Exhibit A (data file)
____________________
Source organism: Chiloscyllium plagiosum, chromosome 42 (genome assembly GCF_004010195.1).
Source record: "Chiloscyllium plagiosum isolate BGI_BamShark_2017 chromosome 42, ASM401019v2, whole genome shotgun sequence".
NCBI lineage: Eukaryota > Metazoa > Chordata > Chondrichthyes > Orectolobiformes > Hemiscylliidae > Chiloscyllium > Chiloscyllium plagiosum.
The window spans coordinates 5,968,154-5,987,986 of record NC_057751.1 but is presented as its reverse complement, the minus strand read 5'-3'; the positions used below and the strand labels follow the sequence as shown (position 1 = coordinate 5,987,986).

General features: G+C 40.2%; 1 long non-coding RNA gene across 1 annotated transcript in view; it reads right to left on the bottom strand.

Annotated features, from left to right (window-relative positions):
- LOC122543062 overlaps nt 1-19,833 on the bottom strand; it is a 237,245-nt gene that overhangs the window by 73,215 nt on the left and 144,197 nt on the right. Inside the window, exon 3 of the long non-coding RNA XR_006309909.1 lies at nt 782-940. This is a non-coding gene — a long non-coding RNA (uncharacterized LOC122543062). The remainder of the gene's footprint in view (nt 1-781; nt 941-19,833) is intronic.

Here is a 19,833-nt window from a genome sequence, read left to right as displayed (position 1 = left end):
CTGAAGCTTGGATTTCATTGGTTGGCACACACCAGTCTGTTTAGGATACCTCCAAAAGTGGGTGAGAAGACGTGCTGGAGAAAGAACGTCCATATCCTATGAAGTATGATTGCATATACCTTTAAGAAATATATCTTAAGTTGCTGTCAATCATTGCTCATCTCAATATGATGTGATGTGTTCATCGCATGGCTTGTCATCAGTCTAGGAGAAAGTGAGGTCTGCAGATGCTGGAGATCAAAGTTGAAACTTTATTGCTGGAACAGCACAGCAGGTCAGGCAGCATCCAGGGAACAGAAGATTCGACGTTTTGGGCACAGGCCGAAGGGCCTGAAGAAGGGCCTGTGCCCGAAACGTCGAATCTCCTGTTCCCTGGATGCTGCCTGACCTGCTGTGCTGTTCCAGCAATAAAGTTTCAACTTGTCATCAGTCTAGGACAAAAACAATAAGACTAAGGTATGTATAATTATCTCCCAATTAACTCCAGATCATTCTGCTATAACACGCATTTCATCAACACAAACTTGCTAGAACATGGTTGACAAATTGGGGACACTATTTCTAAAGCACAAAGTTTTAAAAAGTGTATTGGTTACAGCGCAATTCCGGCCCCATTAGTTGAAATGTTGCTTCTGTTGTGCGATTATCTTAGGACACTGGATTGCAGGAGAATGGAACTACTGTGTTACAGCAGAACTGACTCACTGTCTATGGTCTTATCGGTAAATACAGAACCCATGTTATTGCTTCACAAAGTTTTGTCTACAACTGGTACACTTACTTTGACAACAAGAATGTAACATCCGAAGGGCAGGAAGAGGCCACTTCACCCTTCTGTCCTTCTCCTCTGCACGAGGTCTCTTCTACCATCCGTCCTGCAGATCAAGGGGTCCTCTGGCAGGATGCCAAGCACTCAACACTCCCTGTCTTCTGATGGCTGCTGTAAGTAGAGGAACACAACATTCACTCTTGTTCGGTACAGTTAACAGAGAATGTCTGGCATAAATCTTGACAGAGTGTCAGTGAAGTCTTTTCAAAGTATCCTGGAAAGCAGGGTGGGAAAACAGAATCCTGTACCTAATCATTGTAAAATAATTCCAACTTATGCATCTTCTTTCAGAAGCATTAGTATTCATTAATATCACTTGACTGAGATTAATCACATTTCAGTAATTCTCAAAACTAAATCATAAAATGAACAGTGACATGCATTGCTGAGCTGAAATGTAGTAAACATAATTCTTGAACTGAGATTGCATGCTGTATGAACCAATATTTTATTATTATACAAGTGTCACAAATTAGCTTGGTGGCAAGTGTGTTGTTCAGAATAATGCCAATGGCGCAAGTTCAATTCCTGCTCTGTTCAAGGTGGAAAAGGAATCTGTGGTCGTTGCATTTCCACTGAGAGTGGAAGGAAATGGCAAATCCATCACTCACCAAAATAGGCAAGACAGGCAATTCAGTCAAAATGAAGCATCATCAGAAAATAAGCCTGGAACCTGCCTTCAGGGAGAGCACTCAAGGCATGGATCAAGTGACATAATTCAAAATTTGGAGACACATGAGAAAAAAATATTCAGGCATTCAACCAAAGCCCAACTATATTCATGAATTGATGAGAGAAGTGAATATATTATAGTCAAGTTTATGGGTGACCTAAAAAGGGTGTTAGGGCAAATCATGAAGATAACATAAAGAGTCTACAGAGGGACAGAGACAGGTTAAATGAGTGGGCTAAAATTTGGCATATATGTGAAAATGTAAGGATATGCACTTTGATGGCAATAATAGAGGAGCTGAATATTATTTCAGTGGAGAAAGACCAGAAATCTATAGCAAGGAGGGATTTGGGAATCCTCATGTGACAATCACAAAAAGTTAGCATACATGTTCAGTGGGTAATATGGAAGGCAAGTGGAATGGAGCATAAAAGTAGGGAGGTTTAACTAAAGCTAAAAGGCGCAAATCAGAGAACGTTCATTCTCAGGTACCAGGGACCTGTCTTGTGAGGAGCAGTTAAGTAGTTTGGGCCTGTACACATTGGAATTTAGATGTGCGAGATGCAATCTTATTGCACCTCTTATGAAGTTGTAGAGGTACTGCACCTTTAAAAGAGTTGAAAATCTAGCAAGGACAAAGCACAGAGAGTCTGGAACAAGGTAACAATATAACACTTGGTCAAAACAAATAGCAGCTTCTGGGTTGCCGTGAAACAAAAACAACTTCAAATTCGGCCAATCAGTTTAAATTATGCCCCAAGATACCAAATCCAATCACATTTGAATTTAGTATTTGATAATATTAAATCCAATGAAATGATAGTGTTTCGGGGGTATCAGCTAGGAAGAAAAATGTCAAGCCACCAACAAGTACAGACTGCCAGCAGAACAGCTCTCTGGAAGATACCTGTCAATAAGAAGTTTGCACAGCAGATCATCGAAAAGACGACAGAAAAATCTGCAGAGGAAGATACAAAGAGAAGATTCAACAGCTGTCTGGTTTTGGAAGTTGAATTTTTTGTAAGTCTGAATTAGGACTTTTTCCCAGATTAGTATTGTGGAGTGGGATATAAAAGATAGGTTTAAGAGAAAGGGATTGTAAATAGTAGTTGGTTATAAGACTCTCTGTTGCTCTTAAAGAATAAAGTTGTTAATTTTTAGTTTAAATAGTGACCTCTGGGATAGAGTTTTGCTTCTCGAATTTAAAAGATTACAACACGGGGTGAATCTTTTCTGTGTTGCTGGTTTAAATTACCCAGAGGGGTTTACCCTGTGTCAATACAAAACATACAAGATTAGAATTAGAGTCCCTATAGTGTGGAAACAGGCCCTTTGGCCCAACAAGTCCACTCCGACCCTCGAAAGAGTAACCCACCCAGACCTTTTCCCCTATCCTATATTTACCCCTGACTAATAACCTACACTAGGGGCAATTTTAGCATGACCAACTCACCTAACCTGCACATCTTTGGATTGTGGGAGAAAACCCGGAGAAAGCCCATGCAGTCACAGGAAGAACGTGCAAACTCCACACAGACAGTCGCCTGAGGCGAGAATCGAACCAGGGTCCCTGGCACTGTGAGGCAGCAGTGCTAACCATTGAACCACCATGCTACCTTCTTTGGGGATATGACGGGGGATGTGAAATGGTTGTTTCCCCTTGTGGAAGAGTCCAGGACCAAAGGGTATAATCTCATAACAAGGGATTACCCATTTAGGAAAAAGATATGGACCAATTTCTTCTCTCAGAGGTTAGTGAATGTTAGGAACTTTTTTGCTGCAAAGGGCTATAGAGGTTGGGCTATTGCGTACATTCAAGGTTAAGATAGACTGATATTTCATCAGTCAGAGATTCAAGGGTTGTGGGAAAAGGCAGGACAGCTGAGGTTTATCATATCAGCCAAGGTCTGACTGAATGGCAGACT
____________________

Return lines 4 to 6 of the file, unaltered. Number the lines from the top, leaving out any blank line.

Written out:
The window spans coordinates 5,968,154-5,987,986 of record NC_057751.1 but is presented as its reverse complement, the minus strand read 5'-3'; the positions used below and the strand labels follow the sequence as shown (position 1 = coordinate 5,987,986).

General features: G+C 40.2%; 1 long non-coding RNA gene across 1 annotated transcript in view; it reads right to left on the bottom strand.

Annotated features, from left to right (window-relative positions):